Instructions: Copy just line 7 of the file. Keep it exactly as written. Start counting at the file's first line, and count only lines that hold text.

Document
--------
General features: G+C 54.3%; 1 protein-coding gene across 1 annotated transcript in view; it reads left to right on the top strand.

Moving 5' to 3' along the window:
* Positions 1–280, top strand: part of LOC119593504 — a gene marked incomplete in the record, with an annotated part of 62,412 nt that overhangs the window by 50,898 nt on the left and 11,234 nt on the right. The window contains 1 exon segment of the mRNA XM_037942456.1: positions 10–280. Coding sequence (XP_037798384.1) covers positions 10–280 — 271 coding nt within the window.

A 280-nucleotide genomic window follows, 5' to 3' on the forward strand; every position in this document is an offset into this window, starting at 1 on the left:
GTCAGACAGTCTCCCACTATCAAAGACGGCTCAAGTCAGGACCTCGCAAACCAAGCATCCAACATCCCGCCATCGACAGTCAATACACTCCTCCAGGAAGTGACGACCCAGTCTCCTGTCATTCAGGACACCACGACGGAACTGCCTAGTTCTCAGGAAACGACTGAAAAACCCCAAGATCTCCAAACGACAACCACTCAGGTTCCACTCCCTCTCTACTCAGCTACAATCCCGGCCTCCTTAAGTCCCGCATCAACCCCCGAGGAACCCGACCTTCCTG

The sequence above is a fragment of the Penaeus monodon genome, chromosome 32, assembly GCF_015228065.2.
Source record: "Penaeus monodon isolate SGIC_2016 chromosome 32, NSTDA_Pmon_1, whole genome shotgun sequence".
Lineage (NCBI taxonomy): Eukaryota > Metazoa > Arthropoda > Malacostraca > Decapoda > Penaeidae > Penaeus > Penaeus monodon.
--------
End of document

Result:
Source record: "Penaeus monodon isolate SGIC_2016 chromosome 32, NSTDA_Pmon_1, whole genome shotgun sequence".